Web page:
Culture Shocks Living in China :                  Part 1

Culture Shocks Living in China : Part 1

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Blooming trees in front of traditional pavilions in Yuyuan Gardens, Shanghai, China

Hi Kings and Queens! So you want to know Culture Shocks living China that no one told me before coming? Well, In July of 2019, I decided to move from the United States to China with my toddler. I had this burning desire to travel the world, so I look a leap of faith. I also didn’t want to let being a single mom stop my goals. Since my son is my greatest blessing, I was determined to figure out how I could travel the world and be an active mom, without letting work consume me.

Why Move?

In the United States, I drove an hour to work and home because of traffic. This made it difficult for me to get to my son when he was sick. Coming home from work was draining. I has bad mommy guilt. I knew being stuck on a hamster wheel was not my destiny. So I Moved! Nervous and anxious does not fully explain the emotions I felt before the big move. There were so many questions going through my mind along with doubt and fear of friends and family. Would the school and apartment look like the pictures? Will my VPN work properly? Would my translators work correctly so I could communicate when i get there? How much Chinese money would I need when I arrive? Would I be able to navigate the airport and make it with a toddler?

So many thoughts, but connected myself with a lot of people in many groups that gave me enough assurance to take the chance. But I must say you can talk to all the people in the world but it’s nothing like having the experience on your own. In this video you can check out my 10 culture shocks living in China (Part 1) or you can continue reading below.

10 Culture Shocks

  1. Egg are eaten differently throughout meals for lunch and dinner. It is not necessarily seen as a food eaten mainly for breakfast like in the US.
  2. Breakfast is Lunch Food. In the United States a brunch or breakfast can consist of pancakes, french toast, eggs, bacon, waffles. In China, they eat food like noodles, rice and vegetable for breakfast which is what we would eat for lunch.
  3. I had to get adjusted to a lot of different smells in China. This is similar to when you go to a big city like Times Square in New York. In the summer there is thick smog. I live on the coast near the water so I don’t experience the smog. I do experience the many different smells away from the coast. NOTE: you can’t drink facet water in China.I have big jugs of water delivered to my apartment.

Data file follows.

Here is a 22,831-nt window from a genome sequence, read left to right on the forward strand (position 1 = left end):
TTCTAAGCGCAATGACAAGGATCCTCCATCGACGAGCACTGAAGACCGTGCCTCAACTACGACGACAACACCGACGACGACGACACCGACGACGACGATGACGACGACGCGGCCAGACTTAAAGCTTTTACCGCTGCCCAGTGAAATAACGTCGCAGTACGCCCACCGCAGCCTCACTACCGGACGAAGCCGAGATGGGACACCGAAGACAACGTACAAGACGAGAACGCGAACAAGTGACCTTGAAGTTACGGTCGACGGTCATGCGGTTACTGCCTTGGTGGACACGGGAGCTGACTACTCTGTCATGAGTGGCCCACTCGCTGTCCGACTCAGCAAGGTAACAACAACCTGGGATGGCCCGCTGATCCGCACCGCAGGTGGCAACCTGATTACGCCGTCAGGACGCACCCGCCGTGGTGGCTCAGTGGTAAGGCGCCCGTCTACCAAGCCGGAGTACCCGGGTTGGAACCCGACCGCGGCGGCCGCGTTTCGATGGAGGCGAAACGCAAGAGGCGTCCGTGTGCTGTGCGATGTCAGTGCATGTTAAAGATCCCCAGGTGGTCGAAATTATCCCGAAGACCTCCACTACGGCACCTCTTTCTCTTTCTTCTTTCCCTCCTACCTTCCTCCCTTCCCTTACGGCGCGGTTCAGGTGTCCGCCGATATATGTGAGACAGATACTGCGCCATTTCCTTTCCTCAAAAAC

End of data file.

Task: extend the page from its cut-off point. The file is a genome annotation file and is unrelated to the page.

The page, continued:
4. They Eat A LOT of PORK here. Pork is their main animal of consumption.
  5. Chinese people see dairy products as healthy, unlike in the United States so they consume A LOT of it.
  6. There are less fried food options unlike the United States. You can still get American fast food like McDonald’s, KFC and Subway. I have mostly seen Chinese food stewed or cooked in a wok.
  7. Chinese Men smoke A LOT of cigarettes. I have never been around so much cigarette smoking in my life. I never had anyone warn me about this. Most expats told me Chinese people always spit on the ground.
  8. Microwaves and Ovens are not standard appliances that come in an apartment like in the United States.
  9. Chinese use WeChat and Alipay to pay for everything! WeChat also has a form of social media built into the platform. This was very difficult for me because it took me 2 months to set up a bank account. The residence permit is processed before an account can be opened. In the meantime, I couldn’t pay with my phone like everyone else, I had to carry cash. Chinese people don’t really need to carry cash.
  10. You have to bring your own food seasoning to make your go-to comfort foods. It will take some time to find the international market/ supplier.

To Read 10 More Culture Shocks living in China Check out PART 2 or to watch the video CLICK HERE!